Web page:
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4 responses to “Did CIA Say What I Think It Said?”

  1. Mr. Thomas:

    First, absent one specific example of Panetta’s comments being inaccurately reported, such self-congratulation would seem undeserved.

    Talking Points Memo ran an item at 11:15 EST yesterday with the headline “CIA Director Leon Panetta Says Mubarak May Step Down Tonight,” which did take care to note Panetta’s explicit uncertainty, and this was the earliest report I’m aware of regarding these statements.

    Secondly, your analysis ignores the strong possibility that Panetta’s statements were intended to pre-emptively increase pressure on Mubarak to step down, even if Panetta had known beforehand that Mubarak was NOT likely to do so decisively. As CIA Director, Panetta is unlikely to make predictions about the future without a reason for doing so. His words do have some influence, after all. He’s not trying to pick the spread.

    • gthomas says:

      Mr. Webster raises an excellent and insightful point that Panetta’s statements may have been intended as a form of pressure. That may well have been the case. However, I am simply pointing out that as we were monitoring the welter of news reports coming in, we did see quite a number, primarily from broadcast organizations, that interpreted Mr. Panetta’s comments as confirmation of an impending Mubarak departure, and that the pressure of 24 hour news makes misinterpretation (as it was in this case) or flat-out error more commonplace.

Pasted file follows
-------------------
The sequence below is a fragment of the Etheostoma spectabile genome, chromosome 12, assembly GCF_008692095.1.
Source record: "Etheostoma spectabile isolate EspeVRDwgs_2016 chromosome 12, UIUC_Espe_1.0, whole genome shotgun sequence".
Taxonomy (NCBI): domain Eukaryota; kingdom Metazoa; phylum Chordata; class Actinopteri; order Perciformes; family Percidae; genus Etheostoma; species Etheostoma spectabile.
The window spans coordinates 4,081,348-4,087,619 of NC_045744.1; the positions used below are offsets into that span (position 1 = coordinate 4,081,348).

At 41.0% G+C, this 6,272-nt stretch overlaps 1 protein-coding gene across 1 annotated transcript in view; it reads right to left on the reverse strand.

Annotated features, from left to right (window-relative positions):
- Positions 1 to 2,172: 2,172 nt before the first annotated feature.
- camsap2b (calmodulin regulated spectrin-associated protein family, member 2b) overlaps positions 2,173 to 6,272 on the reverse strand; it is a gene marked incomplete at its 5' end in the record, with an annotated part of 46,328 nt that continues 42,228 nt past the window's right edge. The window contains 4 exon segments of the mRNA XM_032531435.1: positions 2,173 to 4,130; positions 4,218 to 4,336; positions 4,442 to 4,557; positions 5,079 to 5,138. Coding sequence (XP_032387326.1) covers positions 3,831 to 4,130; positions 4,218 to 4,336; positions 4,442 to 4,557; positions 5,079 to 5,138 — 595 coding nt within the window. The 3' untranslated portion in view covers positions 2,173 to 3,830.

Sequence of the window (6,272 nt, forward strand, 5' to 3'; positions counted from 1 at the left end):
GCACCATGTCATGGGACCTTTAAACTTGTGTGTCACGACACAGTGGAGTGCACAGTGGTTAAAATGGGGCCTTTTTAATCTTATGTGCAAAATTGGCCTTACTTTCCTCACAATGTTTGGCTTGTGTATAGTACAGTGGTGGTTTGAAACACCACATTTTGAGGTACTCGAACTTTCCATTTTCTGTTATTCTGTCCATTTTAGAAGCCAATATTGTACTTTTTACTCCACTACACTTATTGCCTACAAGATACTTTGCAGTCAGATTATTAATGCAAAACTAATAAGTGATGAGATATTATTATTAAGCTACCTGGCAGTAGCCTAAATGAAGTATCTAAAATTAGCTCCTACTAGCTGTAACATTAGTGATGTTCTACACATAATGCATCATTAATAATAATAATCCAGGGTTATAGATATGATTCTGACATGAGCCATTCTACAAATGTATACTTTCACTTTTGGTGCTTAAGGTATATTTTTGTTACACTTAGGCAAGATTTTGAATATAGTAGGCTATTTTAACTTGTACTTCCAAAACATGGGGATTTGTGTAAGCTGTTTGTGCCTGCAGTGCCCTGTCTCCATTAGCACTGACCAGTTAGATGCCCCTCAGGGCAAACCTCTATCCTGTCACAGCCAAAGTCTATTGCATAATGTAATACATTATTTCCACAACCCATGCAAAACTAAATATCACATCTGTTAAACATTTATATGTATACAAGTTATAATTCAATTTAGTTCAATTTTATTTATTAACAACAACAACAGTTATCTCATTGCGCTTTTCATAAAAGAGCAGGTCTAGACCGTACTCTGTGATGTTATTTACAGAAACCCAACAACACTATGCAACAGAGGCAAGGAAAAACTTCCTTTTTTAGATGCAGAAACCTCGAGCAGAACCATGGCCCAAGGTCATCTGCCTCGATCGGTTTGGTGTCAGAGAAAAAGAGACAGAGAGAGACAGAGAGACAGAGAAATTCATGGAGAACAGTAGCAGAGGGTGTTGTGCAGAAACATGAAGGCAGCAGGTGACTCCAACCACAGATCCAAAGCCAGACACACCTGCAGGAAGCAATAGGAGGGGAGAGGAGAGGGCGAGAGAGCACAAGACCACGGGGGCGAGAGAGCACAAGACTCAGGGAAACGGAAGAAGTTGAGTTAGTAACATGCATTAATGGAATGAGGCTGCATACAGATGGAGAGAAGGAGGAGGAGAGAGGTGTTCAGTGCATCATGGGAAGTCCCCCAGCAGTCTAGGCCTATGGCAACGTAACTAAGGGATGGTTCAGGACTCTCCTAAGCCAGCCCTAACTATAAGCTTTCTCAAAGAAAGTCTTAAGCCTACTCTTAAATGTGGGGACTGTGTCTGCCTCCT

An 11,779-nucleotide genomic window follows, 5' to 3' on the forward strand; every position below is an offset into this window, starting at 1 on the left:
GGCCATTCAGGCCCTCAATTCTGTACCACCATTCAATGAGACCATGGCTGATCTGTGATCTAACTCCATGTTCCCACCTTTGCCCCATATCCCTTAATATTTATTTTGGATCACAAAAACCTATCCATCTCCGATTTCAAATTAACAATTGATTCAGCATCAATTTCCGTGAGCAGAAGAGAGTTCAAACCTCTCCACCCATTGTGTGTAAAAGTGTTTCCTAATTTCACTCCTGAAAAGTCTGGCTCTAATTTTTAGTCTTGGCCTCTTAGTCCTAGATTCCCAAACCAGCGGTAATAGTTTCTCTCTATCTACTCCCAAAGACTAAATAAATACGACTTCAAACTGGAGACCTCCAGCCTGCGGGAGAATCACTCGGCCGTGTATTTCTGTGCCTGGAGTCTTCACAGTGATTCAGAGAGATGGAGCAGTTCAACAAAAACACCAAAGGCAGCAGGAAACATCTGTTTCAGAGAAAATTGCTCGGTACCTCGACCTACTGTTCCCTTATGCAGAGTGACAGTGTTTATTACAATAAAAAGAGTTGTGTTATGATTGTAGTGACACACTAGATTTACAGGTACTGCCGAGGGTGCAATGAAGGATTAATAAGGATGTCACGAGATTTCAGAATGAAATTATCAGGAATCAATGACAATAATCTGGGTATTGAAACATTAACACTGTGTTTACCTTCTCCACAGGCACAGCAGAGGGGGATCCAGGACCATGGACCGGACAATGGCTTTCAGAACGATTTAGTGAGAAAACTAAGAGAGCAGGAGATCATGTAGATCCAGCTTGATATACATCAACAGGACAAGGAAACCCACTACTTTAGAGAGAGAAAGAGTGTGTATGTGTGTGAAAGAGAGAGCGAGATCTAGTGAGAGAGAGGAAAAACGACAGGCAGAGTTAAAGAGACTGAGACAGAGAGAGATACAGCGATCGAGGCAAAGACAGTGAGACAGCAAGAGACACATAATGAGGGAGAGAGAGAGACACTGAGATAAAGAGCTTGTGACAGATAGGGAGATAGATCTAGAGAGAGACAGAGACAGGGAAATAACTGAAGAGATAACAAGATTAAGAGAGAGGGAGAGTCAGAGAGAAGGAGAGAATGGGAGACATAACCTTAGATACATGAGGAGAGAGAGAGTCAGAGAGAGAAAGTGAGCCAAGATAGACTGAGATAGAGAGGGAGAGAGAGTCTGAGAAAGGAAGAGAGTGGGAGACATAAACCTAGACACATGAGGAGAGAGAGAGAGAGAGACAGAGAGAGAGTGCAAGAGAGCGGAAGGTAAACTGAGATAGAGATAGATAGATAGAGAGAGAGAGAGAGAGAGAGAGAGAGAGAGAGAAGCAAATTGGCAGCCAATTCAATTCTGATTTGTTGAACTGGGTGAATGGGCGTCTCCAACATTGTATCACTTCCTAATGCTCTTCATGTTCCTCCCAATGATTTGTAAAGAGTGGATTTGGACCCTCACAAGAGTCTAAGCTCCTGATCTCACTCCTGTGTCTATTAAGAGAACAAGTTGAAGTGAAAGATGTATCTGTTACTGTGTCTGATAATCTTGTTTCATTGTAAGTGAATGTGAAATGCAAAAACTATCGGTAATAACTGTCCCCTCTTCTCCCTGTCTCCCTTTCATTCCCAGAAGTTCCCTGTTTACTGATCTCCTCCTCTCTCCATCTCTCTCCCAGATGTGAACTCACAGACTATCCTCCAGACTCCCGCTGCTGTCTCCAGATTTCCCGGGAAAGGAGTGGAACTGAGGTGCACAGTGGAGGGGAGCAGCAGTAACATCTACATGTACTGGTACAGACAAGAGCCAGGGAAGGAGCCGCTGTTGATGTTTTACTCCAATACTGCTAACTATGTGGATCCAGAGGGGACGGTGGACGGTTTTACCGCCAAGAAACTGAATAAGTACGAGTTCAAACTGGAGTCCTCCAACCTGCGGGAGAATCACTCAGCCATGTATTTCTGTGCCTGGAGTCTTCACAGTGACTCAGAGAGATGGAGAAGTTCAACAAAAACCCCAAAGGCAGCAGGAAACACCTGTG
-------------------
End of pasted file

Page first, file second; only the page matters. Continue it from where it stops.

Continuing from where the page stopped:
2. gdetrick says:

    Perhaps we parse too much.

    In a larger sense:
    1. Eygptian April 6th Movement /Facebook dissidents met with US intelligence in July 2010.
    2. Eygptian military leaders briefed at Pentagon on the day rallies began in Tahrir Square.
    3. US first response: Dispatch second generation CIA wall painter, Frank G. Wisner, to discuss
    the future. (See Guatemala, et al: 1954)

    I pose a general question to the experts:
    Is it possible that the Eygptian “Revolution” was a military coup, backed by US intelligence- read Regime Change- adding to a list that now includes Saddam Hussein, Mushariff, and Hosni Mubarak?

    Why did Mr. Ahmadinejad just leave the room?

  3. Etch says:

    Actually, I know where Panetta got these reports!

    It came from Hossam Badrawi, who became the new president of the National Democratic Party during the revolution, and who later resigned from his post after going on national TV claiming that the President would resign and was proven wrong the same day (only to be forced out the very next day!).

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About this blog

Gary Thomas

Gary Thomas is VOA senior correspondent and news analyst. He has spent more than 30 years covering a wide range of stories on political developments, war, and civil unrest. From 1990 to 1994 he was VOA’s bureau chief in Islamabad, and has made numerous trips back to the region since then. He was also Southeast Asia bureau chief in Bangkok from 1996-2001. He is now based in Washington, providing background and analysis on issues of intelligence, security, and terrorism for VOA’s worldwide audience.